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Hacker Sea Fury 1200 ARF

Issue 111 – February 2013

Hopefully you find this additional information helpful… check out the full article, written by Jon Barnes, in the February 2013 issue of Fly RC Magazine.

EPP foam is somewhat unique for the way that it breaks cleanly when the inevitable crash occurs. As such, repairs are usually quick, painless and nearly invisible. This factor alone makes the Hacker Sea Fury Furias a great model to expand one’s aerobatics abilities. The Hacker Models 1200mm wingspan Reno- style warbird racers are somewhat larger than most EPP foamies, which translates into being able to fly them higher and farther out than smaller models. These foamy aircraft are modeled after several of the more famous Reno war birds that have raced in Nevada over the years and the graphic schemes of each are painted on at the factory. The SuperTigre .10 brushless motor and 30 amp ESC are a perfect pair for this airplane and will not break the bank. Though economical in price, their quality and performance is more than respectable.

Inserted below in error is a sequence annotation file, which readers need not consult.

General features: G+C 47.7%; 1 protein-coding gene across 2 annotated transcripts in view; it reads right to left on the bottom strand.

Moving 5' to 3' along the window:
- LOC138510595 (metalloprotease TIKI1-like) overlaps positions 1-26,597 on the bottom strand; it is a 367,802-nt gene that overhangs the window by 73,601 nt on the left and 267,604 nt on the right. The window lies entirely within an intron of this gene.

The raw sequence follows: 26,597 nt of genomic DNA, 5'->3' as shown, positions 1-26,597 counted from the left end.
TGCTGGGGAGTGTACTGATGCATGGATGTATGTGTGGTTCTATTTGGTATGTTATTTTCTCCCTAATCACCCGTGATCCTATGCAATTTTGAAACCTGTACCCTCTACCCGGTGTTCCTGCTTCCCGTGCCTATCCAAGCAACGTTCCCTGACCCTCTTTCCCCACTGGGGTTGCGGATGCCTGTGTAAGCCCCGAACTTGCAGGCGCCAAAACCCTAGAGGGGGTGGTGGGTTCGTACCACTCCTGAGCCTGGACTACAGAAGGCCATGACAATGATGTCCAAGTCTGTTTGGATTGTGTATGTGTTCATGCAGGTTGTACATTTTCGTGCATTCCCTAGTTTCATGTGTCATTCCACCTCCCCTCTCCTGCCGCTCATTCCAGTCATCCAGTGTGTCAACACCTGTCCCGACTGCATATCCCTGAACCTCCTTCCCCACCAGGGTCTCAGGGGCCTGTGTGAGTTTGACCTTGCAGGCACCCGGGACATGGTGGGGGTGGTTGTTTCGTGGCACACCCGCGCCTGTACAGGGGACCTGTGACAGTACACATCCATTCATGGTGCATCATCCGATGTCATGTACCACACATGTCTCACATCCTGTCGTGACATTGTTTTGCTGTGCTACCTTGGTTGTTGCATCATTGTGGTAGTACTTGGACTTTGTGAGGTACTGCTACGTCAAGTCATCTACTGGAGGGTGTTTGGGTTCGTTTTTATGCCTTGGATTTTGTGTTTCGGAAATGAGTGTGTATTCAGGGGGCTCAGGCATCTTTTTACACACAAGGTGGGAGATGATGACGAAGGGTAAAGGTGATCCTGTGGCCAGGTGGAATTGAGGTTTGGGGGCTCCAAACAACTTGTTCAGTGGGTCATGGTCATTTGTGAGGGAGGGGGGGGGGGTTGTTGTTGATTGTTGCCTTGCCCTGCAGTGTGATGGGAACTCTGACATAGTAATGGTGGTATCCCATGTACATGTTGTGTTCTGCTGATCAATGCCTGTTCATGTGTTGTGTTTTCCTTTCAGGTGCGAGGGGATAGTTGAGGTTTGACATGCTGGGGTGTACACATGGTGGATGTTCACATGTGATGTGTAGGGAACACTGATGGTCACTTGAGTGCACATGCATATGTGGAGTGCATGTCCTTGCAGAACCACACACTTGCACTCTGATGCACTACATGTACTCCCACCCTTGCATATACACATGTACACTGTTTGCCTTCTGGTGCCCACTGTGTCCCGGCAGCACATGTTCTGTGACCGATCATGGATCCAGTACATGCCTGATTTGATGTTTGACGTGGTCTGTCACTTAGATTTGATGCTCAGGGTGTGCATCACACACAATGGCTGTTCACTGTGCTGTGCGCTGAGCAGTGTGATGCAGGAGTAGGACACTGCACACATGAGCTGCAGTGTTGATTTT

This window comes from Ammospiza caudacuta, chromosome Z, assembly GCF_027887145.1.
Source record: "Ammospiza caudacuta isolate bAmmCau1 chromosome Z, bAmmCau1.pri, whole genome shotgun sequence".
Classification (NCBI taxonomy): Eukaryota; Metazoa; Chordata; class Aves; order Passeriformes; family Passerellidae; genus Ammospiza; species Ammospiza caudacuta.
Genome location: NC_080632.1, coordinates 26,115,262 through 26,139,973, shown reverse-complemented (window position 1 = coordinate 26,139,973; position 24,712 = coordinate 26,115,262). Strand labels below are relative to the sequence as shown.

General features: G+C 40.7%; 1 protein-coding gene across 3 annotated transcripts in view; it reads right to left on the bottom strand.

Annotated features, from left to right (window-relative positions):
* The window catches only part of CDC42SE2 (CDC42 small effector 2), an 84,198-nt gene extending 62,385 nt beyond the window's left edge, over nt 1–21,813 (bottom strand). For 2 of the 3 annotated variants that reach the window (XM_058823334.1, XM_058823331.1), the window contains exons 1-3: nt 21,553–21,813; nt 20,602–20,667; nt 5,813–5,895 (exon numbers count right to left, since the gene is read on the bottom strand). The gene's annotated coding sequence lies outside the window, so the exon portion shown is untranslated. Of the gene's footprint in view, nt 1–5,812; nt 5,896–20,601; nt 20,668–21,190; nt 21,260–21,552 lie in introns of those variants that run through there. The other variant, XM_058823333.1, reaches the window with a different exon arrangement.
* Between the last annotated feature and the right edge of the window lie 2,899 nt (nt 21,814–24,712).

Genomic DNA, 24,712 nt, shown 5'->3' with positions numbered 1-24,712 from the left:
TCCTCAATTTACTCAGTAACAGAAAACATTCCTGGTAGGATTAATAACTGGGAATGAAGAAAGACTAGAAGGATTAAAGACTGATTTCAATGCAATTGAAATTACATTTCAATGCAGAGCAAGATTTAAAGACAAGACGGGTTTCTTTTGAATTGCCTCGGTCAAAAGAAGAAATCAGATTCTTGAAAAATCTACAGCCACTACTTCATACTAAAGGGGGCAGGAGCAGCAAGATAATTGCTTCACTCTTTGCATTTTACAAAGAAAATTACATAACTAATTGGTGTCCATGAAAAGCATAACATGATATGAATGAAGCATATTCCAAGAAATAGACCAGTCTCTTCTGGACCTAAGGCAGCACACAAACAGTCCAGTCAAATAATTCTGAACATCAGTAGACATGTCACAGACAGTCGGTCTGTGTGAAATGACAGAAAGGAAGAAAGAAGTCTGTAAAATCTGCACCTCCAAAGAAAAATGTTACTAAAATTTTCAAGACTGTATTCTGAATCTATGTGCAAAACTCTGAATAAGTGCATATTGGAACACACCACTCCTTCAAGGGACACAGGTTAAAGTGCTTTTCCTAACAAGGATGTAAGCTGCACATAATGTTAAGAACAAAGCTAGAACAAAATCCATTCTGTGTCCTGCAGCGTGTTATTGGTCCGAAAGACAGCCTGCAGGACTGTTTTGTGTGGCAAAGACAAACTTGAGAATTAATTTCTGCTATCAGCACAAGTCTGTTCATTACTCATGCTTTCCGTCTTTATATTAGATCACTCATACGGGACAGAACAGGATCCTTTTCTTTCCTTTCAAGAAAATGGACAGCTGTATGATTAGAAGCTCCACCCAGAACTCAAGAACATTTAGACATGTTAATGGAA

Before you start assembling the Hacker Furias, make sure you have a fresh bottle of thin Cyanocrylate adhesive and a dozen or so new hobby knife blades. Thin or medium CA works best when gluing EPP foam. CA accelerator is used on many of the steps, to expedite the cure time. Fresh knife blades are a must. Trying to use a blade for too many slices will result in fracturing the foam instead of cleanly parting it. Assembly of the model requires more than few long cuts along the length of the fuselage and wing, to embed the carbon stiffening rods and servo leads. Hacker cuts convenient channels into the fuselage which are used to route servo leads and the the radio connection lead from the speed controller up to the cockpit. I was not able to locate the supposedly provided channel to route the rudder and elevator servo leads forward to the cockpit but routing them was as easy as cutting shallow channels in the fuselage and then carefully embedding them down into these grooves using a butter knife. This is one of the reasons that I like working with EPP foam; it is quite easy to hide any and all wiring by simply embedding it down into the foam. The fuselage and wing of the Furias are thick and capable of hiding quite a bit of wiring! Once all of the servo and ESC leads are routed up into the cockpit area, they can be attached to the receiver. The receiver is then buried down into the foam so that it is not visible in flight. I fashioned a cover plate out of a sheet of white plastic that I had lying around, to cover the receiver more completely. Had I been able to locate a proper pilot figure in my parts boxes, I would have installed him atop the buried receiver. The canopy is constructed of a clear Lexan type of material. Curved tip scissors work best when removing the excess edges of the canopy. I used white acrylic paint to create the framing on the inside of the canopy and then secured it in place using a few pieces of 3M Blenderm tape. Using CA as the instructions suggest could make getting to the receiver for rebinding or removal a daunting task.